Truth be told, Exxon is the chief culprit in the effort to debunk global warming. They also have a hard time accepting their responsibility for the pollution they cause. For example, after 17 years, they continue with a courtroom war to fight punitive damages from the Exxon Valdez disaster. But to look at their website is to behold a world of corporate warm fuzzies.
I bet a middle school student looking at their site would believe that Exxon is a good steward of the environment and a friend of science. But they are nothing of the sort (to get an idea of the truth of the matter, check out this video from the Keith Olbermann Countdown program). Again, they have spent abundant dollars on debunking the hard science of global warming. It’s been fairly easy to do. Just find a scientist who knows nothing about the issue, or one who has no ethics, and fund a bunch of papers that highlight the most ambiguous data. Voila, junk science.*
Of course, Exxon is just looking for influence, for real power, let’s go to the politicians.
The means of modern communication are just as useful for politicians as they are in commerce. The Republicans have been on the forefront in bringing modern wordsmithery to political communications. They have stronger ties to corporations and thus more experience with the way corporations misuse speech to sell their wares. With the Republicans still in control of the White House, let’s go to that website to see how much it looks like a corporate site.
In this case, I selected a snapshot of the home page, then clicked policy links on the left and copied five headers. White papers have been replaced by hallmark cards. And is any of it true?
No Child Left Behind is a sham and a failure. As the Times reported yesterday, the poor and minority students that the act was designed to help are pretty much as bad off as ever. Peace in the Middle East? Not while George Bush lets Israel do whatever it wants (they may want peace but who knows). Health care – strengthening? How? For whom? Energy Security? Fiscal Discipline? Nothing of the sort.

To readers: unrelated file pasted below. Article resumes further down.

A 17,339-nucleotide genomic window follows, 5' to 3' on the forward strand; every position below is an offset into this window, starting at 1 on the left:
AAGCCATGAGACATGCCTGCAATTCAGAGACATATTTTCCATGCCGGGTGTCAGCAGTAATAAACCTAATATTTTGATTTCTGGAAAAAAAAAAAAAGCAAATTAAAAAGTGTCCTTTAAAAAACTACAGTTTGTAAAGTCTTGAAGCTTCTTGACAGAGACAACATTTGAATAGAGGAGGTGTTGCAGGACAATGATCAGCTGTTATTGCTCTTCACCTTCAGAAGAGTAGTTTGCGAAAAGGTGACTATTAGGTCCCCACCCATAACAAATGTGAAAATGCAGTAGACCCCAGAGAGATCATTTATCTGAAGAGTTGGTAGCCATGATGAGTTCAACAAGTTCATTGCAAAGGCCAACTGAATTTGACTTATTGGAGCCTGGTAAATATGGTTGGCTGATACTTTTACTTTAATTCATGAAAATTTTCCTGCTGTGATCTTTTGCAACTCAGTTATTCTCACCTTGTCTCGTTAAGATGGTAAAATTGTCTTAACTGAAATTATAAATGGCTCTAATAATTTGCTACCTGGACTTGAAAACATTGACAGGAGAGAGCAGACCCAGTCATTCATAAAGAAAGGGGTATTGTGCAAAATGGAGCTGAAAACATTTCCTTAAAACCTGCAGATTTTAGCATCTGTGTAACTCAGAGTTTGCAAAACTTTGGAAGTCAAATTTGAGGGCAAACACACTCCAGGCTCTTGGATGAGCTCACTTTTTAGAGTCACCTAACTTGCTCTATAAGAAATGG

Ok – so the means are exposed. In future blogs, we’ll discuss the policies that have been twisted in favor of corporate and moneyed interests and against the people. Stay tuned.
*A footnote on global warming. For all of you who don’t read science magazines, here is the central point. The earth’s temperature has risen and fallen over the long period of the earth’s existence. It was once believed that these rises and falls were more or less random – if so, then the current cycle of warming, though potentially harmful to some, would be a benign process. But we now know different. The bulk of the rises and falls appear to be the result of the earth’s response to changes in atmospheric chemistry (and the feedback loops that exist to exchange gases between the earth's crust, the seas, and the air). For example, free oxygen did not exist in the atmosphere until the earth was 2 billion years old. And nearly 2 billion years later, the earth became unstable, and cold. If conditions had not changed, our planet would have become a stable and dead frozen zone, much like mars or the moon.
Similar changes have continued over the long march of geologic time – but each is different. The current increase in atmospheric CO2 is not random or benign. And it is man made.
To get the details, try Reading The Rocks by Marcia Bjornerud for the full story. She is a geologist and university professor.